India’s Strategic Push for Semiconductor Revolution Gains Momentum: Investments, Policy Reform, and Collaboration Drive Growth

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India’s Semiconductor Industry Gains Momentum with Strategic Push

India is making significant strides in its quest to become a global semiconductor manufacturing leader, driven by investments, policy reforms, and collaborations. The semiconductor industry is vital for technological advancements, powering devices and innovations that have transformed society. However, despite being one of the largest consumers of semiconductors, India has been lagging behind in domestic production. Now, with a strategic and concerted effort from stakeholders, including the government, industry players, academia, and research institutions, India is poised to embark on a semiconductor revolution.

In the global semiconductor value chain, countries like the US, Japan, South Korea, Taiwan, and the Netherlands dominate the landscape. Export restrictions on high-end chips from these countries during the Sino-US trade war highlighted the urgency for domestic chip manufacturing in India. To achieve this goal, India needed a comprehensive semiconductor policy that encompassed research and development, talent development, infrastructure, and incentives for manufacturing. In response, the Indian government recognized the importance of developing the domestic semiconductor industry and launched initiatives to support its growth.

One significant initiative is the Semicon India Programme, approved by India’s Union Cabinet in 2021. With an outlay of over $10 billion, this program aims to develop a sustainable semiconductor and display manufacturing ecosystem in the country. Later renamed as the ‘Modified Semicon India Programme’ in September 2022, the revamped program offers increased competitiveness and additional subsidies. These initiatives attracted industry players like Vedanta, which expressed its intention to establish a semiconductor plant in partnership with Foxconn as part of the government’s Production-Linked Incentive (PLI) scheme. The joint venture selected Gujarat as the location for the project, with a substantial investment of $20 billion.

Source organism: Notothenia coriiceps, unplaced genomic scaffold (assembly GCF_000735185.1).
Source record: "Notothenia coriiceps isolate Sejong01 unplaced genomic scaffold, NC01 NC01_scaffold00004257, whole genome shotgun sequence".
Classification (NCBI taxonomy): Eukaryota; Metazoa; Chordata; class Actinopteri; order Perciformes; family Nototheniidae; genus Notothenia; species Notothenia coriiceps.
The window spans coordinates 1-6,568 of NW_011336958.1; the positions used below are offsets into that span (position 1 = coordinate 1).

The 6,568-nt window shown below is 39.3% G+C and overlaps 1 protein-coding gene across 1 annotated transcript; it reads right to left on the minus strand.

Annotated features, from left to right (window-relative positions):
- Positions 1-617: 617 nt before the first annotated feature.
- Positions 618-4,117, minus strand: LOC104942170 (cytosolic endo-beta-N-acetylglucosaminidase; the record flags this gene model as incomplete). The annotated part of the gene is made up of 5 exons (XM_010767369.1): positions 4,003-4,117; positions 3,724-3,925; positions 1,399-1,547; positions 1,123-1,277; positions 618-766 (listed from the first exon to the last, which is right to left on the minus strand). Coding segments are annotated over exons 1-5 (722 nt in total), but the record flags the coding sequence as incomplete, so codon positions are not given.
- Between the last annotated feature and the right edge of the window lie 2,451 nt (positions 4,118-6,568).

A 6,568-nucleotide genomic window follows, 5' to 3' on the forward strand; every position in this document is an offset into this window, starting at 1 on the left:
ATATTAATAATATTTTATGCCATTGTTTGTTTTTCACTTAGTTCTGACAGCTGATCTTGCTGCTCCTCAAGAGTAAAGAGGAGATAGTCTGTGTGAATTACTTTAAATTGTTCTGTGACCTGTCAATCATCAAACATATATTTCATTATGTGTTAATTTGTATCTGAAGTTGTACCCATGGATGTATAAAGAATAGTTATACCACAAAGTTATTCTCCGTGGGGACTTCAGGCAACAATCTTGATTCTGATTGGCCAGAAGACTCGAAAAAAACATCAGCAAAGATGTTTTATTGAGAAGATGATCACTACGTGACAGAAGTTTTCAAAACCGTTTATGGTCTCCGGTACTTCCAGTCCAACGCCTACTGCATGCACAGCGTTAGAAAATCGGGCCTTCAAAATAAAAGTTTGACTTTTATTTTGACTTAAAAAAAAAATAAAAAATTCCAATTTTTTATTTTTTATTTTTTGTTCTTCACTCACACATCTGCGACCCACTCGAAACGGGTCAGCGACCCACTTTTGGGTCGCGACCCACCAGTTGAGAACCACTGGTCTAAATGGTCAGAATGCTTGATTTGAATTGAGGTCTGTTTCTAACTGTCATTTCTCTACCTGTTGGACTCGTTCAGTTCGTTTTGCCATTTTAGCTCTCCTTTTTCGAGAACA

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While the joint venture with Foxconn did not materialize, Vedanta remains committed to entering the semiconductor industry. The company plans to acquire semiconductor and display businesses from Twin Star Technologies, becoming the first Indian company in the integrated semiconductor and display fab business. The Tata Group is also making strides in semiconductor chip manufacturing through Tata Electronics, and US-based Micron Technology has plans to construct a chip assembly and test facility in Gujarat.

These developments are expected to propel India’s semiconductor market, with projections of reaching around $85 billion by 2030. This growth is further supported by the global trend of companies adopting the China +1 policy, diversifying manufacturing locations and reducing reliance on China. However, to capitalize on this growth potential, India needs to bridge the gap in specialized skills and knowledge required for the semiconductor industry. Establishing centers of excellence, fostering collaborations between academia and industry, and providing world-class training programs are essential for developing a skilled workforce.

Additionally, the lack of cutting-edge infrastructure for advanced chip fabrication poses a challenge. To address this, the government must incentivize domestic and foreign investments in the semiconductor industry by offering financial support, subsidies, and infrastructure development. Public-private partnerships can also play a pivotal role in establishing semiconductor manufacturing clusters, emulating successful models from other countries.

India’s semiconductor ambitions are at a critical juncture. While challenges exist, tremendous opportunities await. With a comprehensive semiconductor policy, investments in talent development and infrastructure, protection of intellectual property rights, collaborations, and sustainability efforts, India can pave the way for a semiconductor revolution. The Ministry of Electronics & Information Technology’s efforts in attracting global semiconductor partners and enabling India’s dream of becoming a superpower and global leader in semiconductor design and manufacturing have been commendable.